So let’s go back to that firstname.lastname@example.org account. First of all, you need to check and make sure that the account that you are attempting to create a service in is able to pay for that service. If the account has a credit card associated with it, which guarantees payment for cloud services used, then the account is referred to as a “PAYGO” (short for pay-as-you-go) account. People who use things like GitHub and other SaaS based services should be familiar with this model. If the account has prepaid for services, via an IBM Cloud subscription, then it is referred to as a “SUBSCRIPTION” account. Either “PAYGO” or “SUBSCRIPTION” accounts can create any type of service. Your personal account might not have a guaranteed payment method, like my email@example.com account. In that case you have a “TRIAL” account. “TRIAL” accounts can create lite (or no charge) instances of most services on the IBM Cloud. TRIAL accounts will not be able to create more robust versions of those services until they either become “PAYGO” or “SUBSCRIPTION” accounts.
So let’s get back to our example. My firstname.lastname@example.org account is a “TRIAL” account (I’m not paying for anything!), but since I am an approved user of the IBM_Cloud_Admin@acme.com account (which is a “SUBSCRIPTION” account), I can create non-lite service instances within THAT account. There is one hitch…. I have to have PERMISSIONS granted to me to be able to see particular logical areas of the Acme IBM_Cloud_Admin account.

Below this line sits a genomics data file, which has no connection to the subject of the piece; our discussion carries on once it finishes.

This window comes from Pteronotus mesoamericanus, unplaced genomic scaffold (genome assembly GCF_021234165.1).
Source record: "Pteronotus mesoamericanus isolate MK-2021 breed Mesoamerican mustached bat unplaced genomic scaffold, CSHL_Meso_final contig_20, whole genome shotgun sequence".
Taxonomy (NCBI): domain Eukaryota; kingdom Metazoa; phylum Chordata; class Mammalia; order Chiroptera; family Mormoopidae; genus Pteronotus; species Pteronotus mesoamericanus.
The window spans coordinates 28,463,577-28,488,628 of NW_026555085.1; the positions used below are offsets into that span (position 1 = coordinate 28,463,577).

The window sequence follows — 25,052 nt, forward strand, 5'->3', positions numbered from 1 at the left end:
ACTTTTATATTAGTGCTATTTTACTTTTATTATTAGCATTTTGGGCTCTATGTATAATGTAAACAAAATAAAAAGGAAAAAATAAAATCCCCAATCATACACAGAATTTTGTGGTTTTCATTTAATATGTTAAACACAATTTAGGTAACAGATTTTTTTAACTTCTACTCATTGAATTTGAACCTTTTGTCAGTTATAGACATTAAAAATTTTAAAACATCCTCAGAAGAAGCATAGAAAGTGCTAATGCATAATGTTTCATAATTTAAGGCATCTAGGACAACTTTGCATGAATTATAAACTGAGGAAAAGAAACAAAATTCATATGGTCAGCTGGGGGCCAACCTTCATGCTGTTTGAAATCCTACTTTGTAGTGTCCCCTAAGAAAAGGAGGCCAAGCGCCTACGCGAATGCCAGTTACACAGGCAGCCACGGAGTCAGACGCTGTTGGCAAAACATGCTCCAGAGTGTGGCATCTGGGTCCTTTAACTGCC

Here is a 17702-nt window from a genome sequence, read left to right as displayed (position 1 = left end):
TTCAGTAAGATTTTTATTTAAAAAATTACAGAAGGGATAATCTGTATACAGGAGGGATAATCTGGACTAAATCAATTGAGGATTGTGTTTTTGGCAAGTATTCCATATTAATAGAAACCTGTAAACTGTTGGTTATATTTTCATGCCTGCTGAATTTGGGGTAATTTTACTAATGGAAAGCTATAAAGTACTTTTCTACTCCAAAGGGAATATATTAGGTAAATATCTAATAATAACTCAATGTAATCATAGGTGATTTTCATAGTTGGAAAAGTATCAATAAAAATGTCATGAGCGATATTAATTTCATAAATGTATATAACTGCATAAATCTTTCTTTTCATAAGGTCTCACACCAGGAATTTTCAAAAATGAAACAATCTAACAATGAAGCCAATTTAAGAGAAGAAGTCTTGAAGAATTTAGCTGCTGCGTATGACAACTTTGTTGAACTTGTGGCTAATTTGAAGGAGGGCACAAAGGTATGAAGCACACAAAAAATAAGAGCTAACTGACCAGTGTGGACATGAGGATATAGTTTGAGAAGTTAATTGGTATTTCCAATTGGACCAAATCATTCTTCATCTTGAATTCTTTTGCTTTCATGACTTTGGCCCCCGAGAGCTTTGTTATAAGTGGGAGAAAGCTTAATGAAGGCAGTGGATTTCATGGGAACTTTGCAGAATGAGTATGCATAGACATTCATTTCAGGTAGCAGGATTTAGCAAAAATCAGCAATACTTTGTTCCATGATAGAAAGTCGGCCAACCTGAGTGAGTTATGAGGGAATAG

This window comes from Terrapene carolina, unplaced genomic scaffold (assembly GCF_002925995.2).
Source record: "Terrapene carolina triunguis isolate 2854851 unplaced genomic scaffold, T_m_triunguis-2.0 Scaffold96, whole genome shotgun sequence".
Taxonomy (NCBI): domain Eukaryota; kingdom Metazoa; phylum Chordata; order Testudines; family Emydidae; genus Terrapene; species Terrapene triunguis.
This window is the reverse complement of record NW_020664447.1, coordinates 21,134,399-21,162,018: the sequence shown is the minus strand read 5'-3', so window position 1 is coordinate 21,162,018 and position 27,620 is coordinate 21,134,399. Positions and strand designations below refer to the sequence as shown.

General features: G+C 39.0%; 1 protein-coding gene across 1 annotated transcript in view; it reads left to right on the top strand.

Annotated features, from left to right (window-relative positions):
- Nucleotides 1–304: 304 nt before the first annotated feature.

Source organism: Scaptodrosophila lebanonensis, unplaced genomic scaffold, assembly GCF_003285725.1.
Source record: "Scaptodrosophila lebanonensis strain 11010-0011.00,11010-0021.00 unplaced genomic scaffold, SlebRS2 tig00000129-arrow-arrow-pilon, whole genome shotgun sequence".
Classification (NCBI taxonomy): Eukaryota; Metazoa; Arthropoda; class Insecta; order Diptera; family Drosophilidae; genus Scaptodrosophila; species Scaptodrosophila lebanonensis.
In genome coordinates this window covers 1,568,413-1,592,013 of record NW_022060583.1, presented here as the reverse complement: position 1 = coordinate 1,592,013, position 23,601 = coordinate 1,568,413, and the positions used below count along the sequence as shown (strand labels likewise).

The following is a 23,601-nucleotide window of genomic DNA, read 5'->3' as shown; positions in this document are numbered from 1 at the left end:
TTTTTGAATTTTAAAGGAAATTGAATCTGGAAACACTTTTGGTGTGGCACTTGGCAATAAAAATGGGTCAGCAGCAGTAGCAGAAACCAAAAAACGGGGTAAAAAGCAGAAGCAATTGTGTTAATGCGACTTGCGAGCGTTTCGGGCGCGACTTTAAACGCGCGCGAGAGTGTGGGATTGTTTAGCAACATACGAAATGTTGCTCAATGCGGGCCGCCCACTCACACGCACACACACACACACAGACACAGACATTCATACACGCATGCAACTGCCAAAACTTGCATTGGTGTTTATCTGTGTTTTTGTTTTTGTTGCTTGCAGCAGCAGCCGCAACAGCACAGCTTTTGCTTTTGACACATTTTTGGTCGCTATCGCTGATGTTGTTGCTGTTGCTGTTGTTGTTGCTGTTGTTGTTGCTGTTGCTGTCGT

What Are These “Logical” Areas?
There are two different types of logical areas where IBM Cloud resources can be created. Each is based on a different security model.
The Cloud Foundry security model uses the concept of Organizations (called “ORGs”) and Spaces. These “Orgs” and “Spaces” live in a hierarchal model, with a single Org hosting one or more Spaces. The administrator/owner of an IBM Cloud account will create these Orgs and Spaces, and will assign people various roles in each org/space. These roles determine what a user can do within that particular logical environment. You need to make sure that your account has access to the orgs and spaces that you need to work in.
The IBM Access Management (IAM) security model is based on Resource Groups. Each resource group may have a series of Access Groups associated with it, and these Access Groups can be used to provide fine-grained access controls and role management. You need to make sure that your account is enabled to do what is needed for the resource groups that you need to work in.
You can learn all about Orgs, Spaces, Resource Groups, Access Groups and best practices for organizing your IBM Cloud account by reading my blog post entitled, Getting Started Right on the IBM Cloud.